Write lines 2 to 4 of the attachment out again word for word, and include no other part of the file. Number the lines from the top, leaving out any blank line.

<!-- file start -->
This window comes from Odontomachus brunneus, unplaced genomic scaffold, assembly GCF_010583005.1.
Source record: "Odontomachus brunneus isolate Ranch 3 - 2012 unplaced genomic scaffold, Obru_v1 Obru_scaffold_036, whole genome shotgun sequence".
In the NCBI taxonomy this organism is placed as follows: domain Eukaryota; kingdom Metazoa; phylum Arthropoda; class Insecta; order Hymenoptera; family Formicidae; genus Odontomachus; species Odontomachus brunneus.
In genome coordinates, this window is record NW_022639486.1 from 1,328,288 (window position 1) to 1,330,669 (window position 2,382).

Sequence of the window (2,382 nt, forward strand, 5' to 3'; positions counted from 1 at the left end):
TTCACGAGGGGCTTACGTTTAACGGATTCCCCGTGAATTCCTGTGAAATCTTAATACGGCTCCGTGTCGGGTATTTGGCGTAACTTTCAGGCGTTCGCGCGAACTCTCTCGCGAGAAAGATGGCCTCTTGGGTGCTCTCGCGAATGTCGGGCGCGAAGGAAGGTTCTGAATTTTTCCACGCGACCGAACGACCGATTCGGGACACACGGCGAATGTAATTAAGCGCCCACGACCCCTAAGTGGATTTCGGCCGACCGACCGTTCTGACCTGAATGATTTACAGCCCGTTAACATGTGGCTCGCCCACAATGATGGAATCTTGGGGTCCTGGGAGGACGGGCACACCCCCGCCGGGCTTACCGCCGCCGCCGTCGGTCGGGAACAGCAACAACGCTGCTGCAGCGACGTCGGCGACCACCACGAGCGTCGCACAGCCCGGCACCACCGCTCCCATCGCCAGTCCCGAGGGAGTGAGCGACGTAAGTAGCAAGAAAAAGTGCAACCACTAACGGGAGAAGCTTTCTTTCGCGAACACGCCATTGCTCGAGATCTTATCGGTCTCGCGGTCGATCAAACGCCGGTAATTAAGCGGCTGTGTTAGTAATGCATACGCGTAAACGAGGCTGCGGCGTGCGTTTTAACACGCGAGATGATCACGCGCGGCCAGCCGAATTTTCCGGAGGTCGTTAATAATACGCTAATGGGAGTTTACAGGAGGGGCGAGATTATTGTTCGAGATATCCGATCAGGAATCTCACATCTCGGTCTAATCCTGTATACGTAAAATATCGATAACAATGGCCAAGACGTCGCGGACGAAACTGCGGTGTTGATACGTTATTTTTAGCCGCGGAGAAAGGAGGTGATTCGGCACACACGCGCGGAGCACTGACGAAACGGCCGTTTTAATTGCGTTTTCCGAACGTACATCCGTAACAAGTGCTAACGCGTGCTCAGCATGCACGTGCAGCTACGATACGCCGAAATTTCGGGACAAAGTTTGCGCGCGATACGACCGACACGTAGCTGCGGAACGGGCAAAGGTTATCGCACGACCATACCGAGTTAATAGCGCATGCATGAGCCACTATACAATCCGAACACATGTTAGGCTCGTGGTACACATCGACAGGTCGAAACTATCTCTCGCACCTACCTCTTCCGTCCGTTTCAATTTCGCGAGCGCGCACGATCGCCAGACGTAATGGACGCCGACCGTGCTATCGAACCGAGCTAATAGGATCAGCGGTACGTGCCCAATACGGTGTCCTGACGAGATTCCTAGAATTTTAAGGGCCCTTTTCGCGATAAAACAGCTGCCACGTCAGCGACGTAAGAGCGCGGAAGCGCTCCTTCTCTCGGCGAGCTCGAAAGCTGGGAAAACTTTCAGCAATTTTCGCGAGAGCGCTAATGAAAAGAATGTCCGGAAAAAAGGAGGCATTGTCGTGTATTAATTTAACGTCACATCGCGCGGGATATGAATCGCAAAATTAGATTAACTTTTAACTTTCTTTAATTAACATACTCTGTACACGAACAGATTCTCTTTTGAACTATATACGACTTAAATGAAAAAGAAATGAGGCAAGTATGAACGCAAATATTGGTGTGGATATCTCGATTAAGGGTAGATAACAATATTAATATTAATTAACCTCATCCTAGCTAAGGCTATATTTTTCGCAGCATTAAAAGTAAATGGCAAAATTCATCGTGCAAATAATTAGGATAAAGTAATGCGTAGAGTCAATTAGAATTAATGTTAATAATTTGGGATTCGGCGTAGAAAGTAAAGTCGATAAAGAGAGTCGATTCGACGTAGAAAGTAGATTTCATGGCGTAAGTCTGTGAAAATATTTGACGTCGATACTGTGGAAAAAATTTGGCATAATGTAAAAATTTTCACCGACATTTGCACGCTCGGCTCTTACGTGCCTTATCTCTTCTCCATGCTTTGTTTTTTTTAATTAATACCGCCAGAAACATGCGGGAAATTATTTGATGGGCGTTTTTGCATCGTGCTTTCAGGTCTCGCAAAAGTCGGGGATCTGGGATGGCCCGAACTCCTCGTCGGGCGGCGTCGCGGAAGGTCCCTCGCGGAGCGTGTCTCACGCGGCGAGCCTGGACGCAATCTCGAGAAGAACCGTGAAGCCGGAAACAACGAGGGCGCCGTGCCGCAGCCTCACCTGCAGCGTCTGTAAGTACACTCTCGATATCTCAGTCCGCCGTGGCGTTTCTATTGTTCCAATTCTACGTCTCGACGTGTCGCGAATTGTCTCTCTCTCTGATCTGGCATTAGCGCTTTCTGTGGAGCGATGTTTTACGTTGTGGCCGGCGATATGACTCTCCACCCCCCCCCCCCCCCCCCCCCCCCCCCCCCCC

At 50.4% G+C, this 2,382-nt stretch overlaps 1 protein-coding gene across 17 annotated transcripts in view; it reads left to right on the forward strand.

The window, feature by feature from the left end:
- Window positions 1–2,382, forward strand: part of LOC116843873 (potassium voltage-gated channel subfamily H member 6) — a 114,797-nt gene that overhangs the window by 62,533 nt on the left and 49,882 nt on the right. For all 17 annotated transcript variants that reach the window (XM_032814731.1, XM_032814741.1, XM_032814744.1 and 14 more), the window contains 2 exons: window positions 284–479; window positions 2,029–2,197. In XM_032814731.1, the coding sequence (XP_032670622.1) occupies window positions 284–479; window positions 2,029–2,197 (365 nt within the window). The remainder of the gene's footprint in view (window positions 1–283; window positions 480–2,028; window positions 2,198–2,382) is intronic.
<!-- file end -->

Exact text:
Source record: "Odontomachus brunneus isolate Ranch 3 - 2012 unplaced genomic scaffold, Obru_v1 Obru_scaffold_036, whole genome shotgun sequence".
In the NCBI taxonomy this organism is placed as follows: domain Eukaryota; kingdom Metazoa; phylum Arthropoda; class Insecta; order Hymenoptera; family Formicidae; genus Odontomachus; species Odontomachus brunneus.
In genome coordinates, this window is record NW_022639486.1 from 1,328,288 (window position 1) to 1,330,669 (window position 2,382).